Teaching Kindergarten Kids to Watercolor
Introducing the how-to's of watercolor
Watercolor is such a fascinating art form and one that should be exposed to children. Children love the colors that are expressed as they utilize water colors to create pictures. They also are learning a great deal about how watercolors work, and are really forming great fine motor skills with the methodical repeating pattern from water to color to paper, and again.
So, the question remains: How to teach kindergarten students to watercolor. I believe when it comes to specific materials, students need to have the technique modeled to them. If I were to get out a brush, some water, paint, and a piece of paper, my students are going to start to inquire as to what I’m doing, if they don’t already know. I would model this activity for them, first by showing them how we use the watercolors. I would show them that if I don’t get my paintbrush wet, the paint isn’t going to cover my paintbrush. This would share with them the importance of the first step, getting the paint brush wet.
Second, I would show them how if we mix the colors together, they would start to turn different shades and we wouldn’t have the primary colors we need to paint with. Then, I would wipe out the wet discoloration to start my picture. I would verbalize my steps. First, wet my paintbrush, second, choose a color. Then I would start to share with them what I was trying to paint. Perhaps, I want to make a rainbow. I would walk through the steps of painting a rainbow. I would maybe even ask, what color do I start with if I want to make a rainbow. Oh, yes! Oh, no. I forgot how to get my watercolor paints to my paper. Does anyone remember? A student would share that I needed to wet my paintbrush, and I would continue to paint my rainbow, consistently reminding students the importance of the steps, water, paint, paper, water, paint, paper.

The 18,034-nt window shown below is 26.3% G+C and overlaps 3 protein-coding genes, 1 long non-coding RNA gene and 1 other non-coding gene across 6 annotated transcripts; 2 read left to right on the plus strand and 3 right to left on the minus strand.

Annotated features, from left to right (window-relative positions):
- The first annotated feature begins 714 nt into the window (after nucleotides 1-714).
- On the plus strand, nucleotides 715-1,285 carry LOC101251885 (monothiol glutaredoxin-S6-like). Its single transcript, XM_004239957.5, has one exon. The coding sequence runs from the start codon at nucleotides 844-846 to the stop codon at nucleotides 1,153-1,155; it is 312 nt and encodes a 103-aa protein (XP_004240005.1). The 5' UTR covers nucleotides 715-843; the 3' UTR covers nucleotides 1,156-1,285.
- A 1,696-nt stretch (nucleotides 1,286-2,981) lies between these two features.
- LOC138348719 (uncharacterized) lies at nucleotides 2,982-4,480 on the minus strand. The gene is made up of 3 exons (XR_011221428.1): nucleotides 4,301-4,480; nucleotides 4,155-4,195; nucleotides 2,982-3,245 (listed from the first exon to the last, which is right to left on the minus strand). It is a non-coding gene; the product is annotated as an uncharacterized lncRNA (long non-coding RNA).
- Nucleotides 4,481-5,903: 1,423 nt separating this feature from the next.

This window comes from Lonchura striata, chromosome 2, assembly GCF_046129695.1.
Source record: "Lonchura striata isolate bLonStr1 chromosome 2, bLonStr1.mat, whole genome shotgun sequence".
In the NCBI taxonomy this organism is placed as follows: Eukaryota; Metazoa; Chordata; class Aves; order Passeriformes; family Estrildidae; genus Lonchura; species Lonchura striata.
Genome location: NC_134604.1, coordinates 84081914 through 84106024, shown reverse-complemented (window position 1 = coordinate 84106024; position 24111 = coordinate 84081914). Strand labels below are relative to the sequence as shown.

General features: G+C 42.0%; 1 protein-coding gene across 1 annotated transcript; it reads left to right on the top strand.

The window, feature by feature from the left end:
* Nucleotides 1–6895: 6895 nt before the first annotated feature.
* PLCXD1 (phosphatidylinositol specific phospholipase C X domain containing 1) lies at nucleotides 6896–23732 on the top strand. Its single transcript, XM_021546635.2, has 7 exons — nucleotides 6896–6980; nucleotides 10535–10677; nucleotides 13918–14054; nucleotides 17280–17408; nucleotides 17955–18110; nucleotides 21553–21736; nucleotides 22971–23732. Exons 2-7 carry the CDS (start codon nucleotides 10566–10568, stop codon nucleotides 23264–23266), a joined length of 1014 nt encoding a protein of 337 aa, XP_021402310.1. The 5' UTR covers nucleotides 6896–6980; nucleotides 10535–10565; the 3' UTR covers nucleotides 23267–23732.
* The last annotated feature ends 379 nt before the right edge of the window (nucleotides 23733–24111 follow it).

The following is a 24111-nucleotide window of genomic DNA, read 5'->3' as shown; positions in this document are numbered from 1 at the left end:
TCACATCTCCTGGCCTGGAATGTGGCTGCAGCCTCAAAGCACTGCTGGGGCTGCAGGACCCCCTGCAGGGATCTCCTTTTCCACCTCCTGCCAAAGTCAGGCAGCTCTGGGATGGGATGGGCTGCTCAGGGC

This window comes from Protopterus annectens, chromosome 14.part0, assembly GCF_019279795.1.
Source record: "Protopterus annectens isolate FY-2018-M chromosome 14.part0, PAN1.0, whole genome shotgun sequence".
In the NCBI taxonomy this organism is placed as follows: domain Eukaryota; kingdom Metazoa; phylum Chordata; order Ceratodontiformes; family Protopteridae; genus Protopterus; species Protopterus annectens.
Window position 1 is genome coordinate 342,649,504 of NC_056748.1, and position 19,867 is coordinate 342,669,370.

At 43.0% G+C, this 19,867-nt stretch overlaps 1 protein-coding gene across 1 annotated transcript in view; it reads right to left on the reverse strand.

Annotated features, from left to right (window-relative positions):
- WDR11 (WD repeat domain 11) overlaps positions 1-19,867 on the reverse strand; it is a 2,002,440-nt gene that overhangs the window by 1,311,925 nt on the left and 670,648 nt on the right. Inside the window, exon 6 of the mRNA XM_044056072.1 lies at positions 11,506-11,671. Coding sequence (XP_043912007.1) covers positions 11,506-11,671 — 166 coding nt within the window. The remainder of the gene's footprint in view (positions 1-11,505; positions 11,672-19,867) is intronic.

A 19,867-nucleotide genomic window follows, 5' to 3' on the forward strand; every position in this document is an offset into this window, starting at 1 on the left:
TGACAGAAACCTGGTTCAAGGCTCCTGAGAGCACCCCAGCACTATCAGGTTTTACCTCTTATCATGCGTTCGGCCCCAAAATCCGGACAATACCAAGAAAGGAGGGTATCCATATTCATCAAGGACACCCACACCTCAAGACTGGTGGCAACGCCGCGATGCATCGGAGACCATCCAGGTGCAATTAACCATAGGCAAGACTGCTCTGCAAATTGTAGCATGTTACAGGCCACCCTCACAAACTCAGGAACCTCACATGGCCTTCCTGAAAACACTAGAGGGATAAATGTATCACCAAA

When their turn came to use the watercolors, I would make sure they were following the directions, otherwise, they would be removed from the activity momentarily until they could repeat the directions and show the following steps. I believe it is important when working with kindergarten students and specifically the how-to’s with new experiences, for them to be able to explain why you are completing something in a certain way. Until they could verbalize the directions, the activity should stop.
In teaching kindergarten students how to watercolor, they should be comfortable with the process of watercolor and the importance of utilizing the water and paint to create their masterpieces. I do want to emphasize that it is a good idea to only give students a few colors at a time, or to have a watercolor set per student, to ensure that they maintain responsibility if they do end up mixing their colors.
Check out these lesson plans for some specific ideas.